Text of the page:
Arnaldo and Vanessa Silva share a close father and daughter bond. They share lunch dates and outings—but unfortunately, they both share something else as well.
Though it is uncommon for men to catch breast cancer, Arnaldo is living proof that it can happen. Arnaldo told People that his family has a history of being diagnosed with cancer. “My sister and five paternal aunts died of breast cancer.”
After being diagnosed with Stage 2 breast cancer and finding out that he carries a BRCA2 gene mutation, he urged all of his children to be tested. Vanessa and her younger brother, Arnaldo III, both tested positive for the gene, and Vanessa found out that she also had breast cancer.
Vanessa said that if her dad did not urge her to get tested, she may not have found out in time.
“Essentially, my dad saved my life because after I opted for a bilateral mastectomy, they found it was worse than they thought. It was very aggressive, and if not for my dad’s diagnosis, I might not be here today,” she said.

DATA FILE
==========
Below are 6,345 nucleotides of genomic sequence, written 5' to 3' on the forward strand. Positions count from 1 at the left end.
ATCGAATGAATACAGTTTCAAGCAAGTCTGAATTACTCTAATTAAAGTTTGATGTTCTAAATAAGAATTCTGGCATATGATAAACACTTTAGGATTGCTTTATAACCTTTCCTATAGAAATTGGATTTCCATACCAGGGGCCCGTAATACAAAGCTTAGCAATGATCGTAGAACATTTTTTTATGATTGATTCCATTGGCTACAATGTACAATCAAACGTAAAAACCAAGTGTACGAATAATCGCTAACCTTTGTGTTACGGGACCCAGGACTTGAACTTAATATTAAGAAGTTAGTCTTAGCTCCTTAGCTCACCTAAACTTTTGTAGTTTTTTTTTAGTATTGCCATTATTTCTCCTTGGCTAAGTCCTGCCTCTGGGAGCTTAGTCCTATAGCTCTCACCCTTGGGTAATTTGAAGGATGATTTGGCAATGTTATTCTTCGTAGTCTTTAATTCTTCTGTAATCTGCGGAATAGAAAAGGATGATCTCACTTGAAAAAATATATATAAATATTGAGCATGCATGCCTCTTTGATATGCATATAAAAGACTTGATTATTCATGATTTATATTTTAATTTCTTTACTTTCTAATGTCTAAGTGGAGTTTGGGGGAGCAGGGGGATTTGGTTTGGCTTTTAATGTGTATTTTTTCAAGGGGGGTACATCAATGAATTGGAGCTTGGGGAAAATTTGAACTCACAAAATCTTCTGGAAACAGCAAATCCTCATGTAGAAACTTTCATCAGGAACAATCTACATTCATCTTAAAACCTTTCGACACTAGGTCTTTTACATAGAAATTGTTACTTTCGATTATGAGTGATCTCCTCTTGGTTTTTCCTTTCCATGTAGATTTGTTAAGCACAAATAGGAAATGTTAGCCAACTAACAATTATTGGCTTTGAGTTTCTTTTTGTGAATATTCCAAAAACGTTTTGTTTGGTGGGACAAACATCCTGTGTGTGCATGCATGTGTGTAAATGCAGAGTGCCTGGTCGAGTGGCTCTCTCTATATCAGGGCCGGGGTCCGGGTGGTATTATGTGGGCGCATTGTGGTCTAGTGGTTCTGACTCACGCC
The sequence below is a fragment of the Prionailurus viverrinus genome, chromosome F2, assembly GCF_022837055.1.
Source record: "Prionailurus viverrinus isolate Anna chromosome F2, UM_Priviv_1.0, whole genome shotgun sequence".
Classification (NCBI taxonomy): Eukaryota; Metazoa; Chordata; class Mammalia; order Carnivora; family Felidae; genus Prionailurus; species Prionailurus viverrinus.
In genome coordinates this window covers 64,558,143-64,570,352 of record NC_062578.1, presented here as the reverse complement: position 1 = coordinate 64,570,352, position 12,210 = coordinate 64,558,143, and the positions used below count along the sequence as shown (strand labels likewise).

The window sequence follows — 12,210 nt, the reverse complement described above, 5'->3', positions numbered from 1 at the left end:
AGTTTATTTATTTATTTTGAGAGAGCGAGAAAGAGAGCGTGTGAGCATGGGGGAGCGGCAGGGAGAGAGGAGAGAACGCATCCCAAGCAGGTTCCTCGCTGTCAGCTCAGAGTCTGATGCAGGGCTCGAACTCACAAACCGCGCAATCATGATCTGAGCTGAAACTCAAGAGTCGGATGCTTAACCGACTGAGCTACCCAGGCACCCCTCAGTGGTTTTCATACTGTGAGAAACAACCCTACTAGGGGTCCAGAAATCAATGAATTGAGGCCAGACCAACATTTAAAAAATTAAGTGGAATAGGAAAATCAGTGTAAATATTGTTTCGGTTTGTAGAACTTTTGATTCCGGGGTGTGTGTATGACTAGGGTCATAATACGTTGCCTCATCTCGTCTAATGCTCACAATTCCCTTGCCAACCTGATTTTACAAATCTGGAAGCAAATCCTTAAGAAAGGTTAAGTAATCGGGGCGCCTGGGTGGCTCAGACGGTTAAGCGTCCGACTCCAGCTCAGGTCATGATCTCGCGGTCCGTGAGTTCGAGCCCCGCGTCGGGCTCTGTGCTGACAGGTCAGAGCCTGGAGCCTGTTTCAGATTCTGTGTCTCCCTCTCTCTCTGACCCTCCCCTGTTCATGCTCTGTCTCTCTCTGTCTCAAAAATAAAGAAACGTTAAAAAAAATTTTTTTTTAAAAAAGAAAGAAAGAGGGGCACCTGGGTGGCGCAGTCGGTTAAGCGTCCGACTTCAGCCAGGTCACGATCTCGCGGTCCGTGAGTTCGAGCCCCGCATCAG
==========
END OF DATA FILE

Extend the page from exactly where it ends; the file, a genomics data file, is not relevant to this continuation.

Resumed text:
Arnaldo feels bad about passing this gene along to his family, but he is happy that Vanessa caught the cancer when she did.
“I felt terrible guilt for passing along this gene to my daughter and possibly to my grandchildren,” he told People. “But I’m grateful that it was diagnosed in Vanessa when it was.”
It is said that love conquers all, and the blood was thicker than cancer for these two. Together they beat cancer and live to talk about it. Arnaldo and Vanessa supported each other during chemotherapy and breast removal surgery.
Arnaldo expressed his feelings about Vanessa through their journey, saying, “She’s become my best friend. She makes sure that I keep all of my appointments, and we comfort each other.”
“Fighting cancer brought us even closer together.”
Though Arnaldo and Vanessa won their battle with breast cancer, other people have not. Their goal was to survive—but now, their goal is to help others get through their journey and be the voice of encouragement.
They both speak at breast cancer awareness events and conferences to encourage men to get examined for lumps during their physicals.
Vanessa told People, “We want men to know that breast cancer is not a taboo disease—it’s an equal opportunity killer that doesn’t discriminate. Cancer is cancer, whether you’re black, white, Puerto Rican or Asian.”